Saturday, 14 June 2008

“Dog-Poop Girl”

I leave you this fine evening with a column by Christopher Caldwell.

The Internet

Here is an interesting New York Times story about a proposal to charge Internet users by the amount of bandwidth they use. What do you think? Imagine a world in which everyone paid the same amount of money for municipal water or electrical service, no matter how much water or electricity was used. Is there a relevant disanalogy between the cases?

A Year Ago


From Today’s New York Times

To the Editor:

For a strike that lasted a year in the mid-80s, Prime Minister Margaret Thatcher took on the miners’ union, including its colorful and impassioned leader, man-of-the-people Arthur Scargill, in his spiffy Jag.

I don’t remember her complaining that his scathing treatment of her was sexist. She probably thought that he ought to be afraid of her.

It is disappointing to watch Hillary Rodham Clinton’s supporters wave the white flag of victimization to excuse the loss of their candidate. It’s the worst kind of surrender.

Margaret McGirr
Greenwich, Conn., June 13, 2008

Note from KBJ: Women who can’t stand the heat of American politics should get out of the kitchen.


Steve Sailer says that women with tattoos are “inherently slutty.” Or does he? I’m not sure how to take his comment.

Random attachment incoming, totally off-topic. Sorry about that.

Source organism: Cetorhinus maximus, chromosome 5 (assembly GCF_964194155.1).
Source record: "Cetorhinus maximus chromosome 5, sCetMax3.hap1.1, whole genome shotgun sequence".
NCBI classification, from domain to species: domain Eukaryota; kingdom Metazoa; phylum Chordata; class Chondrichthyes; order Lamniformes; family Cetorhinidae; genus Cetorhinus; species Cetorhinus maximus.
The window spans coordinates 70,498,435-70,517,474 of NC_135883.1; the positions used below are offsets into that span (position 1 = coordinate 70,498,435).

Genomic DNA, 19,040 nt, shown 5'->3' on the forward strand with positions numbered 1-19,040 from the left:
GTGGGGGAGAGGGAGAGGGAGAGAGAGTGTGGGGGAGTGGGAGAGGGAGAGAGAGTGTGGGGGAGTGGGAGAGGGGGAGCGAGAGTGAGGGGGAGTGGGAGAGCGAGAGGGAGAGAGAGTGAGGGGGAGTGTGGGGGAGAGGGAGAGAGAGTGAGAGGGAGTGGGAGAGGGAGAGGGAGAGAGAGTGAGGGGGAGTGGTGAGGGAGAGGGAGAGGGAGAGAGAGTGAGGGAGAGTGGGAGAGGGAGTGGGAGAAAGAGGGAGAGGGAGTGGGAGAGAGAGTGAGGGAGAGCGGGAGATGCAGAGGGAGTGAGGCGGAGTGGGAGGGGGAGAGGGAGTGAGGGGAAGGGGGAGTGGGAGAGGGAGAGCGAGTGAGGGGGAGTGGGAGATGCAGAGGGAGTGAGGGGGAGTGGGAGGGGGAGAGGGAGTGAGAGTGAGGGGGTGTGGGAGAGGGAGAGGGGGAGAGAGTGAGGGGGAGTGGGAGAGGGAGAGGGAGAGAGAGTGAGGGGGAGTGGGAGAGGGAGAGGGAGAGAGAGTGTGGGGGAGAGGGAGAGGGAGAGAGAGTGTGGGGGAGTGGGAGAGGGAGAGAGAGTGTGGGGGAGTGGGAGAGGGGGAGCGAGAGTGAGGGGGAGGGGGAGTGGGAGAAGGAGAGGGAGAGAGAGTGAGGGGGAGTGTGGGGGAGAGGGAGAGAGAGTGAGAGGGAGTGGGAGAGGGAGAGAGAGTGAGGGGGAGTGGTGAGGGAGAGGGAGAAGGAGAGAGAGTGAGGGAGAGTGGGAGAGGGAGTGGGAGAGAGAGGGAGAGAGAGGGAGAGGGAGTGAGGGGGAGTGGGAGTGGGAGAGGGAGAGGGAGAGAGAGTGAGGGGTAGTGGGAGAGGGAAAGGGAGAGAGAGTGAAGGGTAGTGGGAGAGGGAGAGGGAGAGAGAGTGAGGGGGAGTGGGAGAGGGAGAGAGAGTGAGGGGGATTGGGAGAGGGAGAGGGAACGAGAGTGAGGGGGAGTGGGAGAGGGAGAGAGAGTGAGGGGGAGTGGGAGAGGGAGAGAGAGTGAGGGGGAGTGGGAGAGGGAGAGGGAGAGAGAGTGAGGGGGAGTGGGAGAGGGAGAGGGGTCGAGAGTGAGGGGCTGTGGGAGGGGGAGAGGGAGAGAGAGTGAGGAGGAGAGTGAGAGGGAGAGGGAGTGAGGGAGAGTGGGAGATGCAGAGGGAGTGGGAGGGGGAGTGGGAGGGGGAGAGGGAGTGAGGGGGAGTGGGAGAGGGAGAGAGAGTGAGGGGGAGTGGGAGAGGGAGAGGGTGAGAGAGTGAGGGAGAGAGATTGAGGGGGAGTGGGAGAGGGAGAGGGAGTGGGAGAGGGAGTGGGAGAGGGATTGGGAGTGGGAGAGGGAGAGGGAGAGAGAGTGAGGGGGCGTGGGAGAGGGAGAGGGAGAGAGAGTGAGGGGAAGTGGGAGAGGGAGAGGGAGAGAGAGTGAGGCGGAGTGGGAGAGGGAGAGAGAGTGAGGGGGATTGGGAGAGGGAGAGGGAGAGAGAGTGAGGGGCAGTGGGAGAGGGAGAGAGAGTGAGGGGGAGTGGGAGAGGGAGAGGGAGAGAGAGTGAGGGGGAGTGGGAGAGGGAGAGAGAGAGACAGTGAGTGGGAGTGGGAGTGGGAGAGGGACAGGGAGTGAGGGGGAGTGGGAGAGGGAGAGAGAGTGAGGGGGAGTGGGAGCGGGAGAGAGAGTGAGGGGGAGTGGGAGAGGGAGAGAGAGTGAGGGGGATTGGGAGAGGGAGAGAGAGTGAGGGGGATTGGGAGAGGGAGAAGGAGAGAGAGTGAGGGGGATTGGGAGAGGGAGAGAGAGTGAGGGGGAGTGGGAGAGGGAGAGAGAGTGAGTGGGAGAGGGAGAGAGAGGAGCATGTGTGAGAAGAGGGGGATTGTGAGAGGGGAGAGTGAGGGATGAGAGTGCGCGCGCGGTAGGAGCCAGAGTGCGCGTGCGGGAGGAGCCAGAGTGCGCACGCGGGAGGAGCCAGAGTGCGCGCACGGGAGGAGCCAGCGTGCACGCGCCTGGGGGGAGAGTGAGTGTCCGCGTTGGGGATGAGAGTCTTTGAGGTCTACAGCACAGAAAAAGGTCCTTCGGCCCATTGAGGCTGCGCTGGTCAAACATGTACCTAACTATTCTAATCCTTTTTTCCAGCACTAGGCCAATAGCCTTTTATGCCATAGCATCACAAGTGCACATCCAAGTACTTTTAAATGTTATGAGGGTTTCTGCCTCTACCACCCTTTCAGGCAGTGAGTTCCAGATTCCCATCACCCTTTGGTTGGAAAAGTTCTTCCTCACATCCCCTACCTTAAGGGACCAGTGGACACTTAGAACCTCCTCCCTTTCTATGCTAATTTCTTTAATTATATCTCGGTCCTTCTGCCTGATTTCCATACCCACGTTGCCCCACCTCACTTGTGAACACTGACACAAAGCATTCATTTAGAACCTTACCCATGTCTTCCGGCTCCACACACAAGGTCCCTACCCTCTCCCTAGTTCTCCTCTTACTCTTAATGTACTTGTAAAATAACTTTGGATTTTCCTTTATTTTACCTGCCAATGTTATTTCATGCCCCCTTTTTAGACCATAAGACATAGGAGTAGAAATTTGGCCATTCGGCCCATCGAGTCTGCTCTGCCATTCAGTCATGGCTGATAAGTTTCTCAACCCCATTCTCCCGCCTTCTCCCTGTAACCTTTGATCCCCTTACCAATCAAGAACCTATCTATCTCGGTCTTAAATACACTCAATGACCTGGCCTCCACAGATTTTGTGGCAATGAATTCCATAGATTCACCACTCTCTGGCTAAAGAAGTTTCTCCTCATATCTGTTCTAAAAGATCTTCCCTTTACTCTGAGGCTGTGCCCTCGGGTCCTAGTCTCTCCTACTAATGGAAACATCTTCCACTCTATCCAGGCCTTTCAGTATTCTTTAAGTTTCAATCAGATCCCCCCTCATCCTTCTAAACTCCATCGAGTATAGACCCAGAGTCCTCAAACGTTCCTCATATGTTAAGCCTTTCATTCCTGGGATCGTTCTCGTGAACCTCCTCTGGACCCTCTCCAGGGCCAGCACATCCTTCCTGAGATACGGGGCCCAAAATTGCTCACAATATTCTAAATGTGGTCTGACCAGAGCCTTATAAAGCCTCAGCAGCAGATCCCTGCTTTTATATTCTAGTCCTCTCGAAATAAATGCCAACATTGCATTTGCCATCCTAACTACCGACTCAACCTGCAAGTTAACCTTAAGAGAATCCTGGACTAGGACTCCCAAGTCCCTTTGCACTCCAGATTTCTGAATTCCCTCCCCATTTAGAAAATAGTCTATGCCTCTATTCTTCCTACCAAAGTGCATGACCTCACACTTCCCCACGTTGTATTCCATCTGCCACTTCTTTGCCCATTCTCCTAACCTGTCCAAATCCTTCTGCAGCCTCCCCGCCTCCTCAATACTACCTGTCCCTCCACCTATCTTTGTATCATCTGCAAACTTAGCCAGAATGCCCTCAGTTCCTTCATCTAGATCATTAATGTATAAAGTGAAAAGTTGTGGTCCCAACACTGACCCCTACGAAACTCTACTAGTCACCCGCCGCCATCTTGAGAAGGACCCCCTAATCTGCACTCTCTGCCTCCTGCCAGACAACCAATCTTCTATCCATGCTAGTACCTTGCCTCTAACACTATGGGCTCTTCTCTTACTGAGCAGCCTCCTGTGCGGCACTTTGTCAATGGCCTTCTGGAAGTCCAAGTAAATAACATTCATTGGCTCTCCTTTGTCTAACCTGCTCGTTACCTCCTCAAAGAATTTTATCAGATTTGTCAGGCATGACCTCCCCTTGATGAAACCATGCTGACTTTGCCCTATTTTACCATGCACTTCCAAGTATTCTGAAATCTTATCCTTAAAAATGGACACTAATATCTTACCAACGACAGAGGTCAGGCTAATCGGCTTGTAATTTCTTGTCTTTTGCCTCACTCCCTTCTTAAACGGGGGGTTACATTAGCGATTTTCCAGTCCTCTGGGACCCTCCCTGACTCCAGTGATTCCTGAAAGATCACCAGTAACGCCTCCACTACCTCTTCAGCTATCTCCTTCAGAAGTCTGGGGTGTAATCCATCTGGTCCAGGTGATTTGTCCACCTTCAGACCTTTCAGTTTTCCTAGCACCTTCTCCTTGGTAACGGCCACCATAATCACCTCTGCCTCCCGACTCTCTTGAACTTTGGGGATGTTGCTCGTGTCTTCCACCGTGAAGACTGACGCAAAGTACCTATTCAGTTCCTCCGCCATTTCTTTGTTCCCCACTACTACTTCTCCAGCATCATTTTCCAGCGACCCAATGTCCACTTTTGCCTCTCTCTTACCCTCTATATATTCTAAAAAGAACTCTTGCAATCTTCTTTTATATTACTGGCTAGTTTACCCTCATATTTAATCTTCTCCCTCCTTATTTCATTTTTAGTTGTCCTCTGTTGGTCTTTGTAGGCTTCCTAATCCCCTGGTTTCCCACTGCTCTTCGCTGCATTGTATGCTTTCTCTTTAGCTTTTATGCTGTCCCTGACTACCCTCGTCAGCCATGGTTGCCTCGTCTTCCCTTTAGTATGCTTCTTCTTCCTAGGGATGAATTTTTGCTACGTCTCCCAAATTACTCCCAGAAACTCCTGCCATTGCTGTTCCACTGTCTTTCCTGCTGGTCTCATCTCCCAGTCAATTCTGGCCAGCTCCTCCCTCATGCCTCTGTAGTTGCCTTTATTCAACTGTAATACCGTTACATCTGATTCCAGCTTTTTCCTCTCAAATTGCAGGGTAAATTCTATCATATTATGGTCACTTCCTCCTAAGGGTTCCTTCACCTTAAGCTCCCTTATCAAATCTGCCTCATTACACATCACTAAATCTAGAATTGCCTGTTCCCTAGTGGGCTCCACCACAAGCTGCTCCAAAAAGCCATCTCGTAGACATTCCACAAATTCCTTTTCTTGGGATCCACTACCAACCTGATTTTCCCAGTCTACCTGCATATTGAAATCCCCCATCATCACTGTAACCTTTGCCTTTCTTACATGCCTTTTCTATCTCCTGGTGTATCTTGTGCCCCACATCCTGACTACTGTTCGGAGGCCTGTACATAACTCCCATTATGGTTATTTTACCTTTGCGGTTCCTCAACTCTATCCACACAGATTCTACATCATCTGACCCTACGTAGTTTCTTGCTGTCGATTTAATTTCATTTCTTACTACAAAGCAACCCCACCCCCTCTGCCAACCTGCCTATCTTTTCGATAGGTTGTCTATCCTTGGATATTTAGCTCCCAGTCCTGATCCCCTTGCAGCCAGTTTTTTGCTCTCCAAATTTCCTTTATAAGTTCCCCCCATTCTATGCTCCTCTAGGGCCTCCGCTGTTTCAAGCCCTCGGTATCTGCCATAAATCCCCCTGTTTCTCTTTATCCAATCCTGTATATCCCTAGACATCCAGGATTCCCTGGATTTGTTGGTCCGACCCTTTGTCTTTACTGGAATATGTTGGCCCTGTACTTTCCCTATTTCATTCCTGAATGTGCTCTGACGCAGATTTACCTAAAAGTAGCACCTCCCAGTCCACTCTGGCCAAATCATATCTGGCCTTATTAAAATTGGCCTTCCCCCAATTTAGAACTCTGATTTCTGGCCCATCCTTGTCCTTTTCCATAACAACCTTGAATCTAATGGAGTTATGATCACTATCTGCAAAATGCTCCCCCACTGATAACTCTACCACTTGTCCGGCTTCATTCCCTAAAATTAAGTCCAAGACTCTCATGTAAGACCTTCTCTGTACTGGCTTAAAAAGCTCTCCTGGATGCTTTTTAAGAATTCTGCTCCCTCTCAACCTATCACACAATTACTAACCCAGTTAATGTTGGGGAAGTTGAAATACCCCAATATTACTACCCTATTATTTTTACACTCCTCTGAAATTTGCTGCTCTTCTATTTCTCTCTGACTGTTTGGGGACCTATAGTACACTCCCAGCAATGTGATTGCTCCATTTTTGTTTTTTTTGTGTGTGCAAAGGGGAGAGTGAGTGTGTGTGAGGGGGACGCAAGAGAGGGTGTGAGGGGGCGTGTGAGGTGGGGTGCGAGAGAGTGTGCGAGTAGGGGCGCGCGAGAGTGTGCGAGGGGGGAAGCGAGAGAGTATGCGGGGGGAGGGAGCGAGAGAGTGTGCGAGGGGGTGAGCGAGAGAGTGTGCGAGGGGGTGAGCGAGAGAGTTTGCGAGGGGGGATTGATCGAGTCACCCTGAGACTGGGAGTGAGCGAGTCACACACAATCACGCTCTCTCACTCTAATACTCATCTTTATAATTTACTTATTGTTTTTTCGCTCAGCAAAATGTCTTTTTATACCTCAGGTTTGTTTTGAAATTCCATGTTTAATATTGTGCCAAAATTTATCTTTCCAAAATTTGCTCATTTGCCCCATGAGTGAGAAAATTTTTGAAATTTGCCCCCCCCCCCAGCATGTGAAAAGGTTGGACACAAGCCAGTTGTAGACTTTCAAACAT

Samuel Scheffler on the Use of Fear

I have drawn the contrast between a regime of terror and the rule of law starkly, but I do not mean to deny that there can be intermediate cases. On the one hand, even the most brutal totalitarian states may need to provide selective relief from terror for certain groups of people in order to achieve their aims. On the other hand, even relatively decent governments may find it irresistible at times to use fear as a way of deflecting criticism or deflating political opposition. A judiciously administered dose of alarm can do wonders in inducing a compliant frame of mind and encouraging people to rally round their leaders. Ironically, the fear of terrorism—which is in part to say the fear of fear—seems to be a particularly effective tool for this purpose. This is one reason why governments are so eager to label their enemies as terrorists; in addition to discrediting them, the very use of the label may help to induce a state of timid docility in an otherwise restive population.

(Samuel Scheffler, “Is Terrorism Morally Distinctive?The Journal of Political Philosophy 14 [March 2006]: 1-17, at 13-4 [footnote omitted])


Don’t look now, but my beloved Detroit Tigers are roaring. Did you know that 100 years ago, the Tigers played the Chicago Cubs in the World Series? It could happen again in 2008. I hope the Tigers win this time.


This song caused me to be very bad on the highway this morning.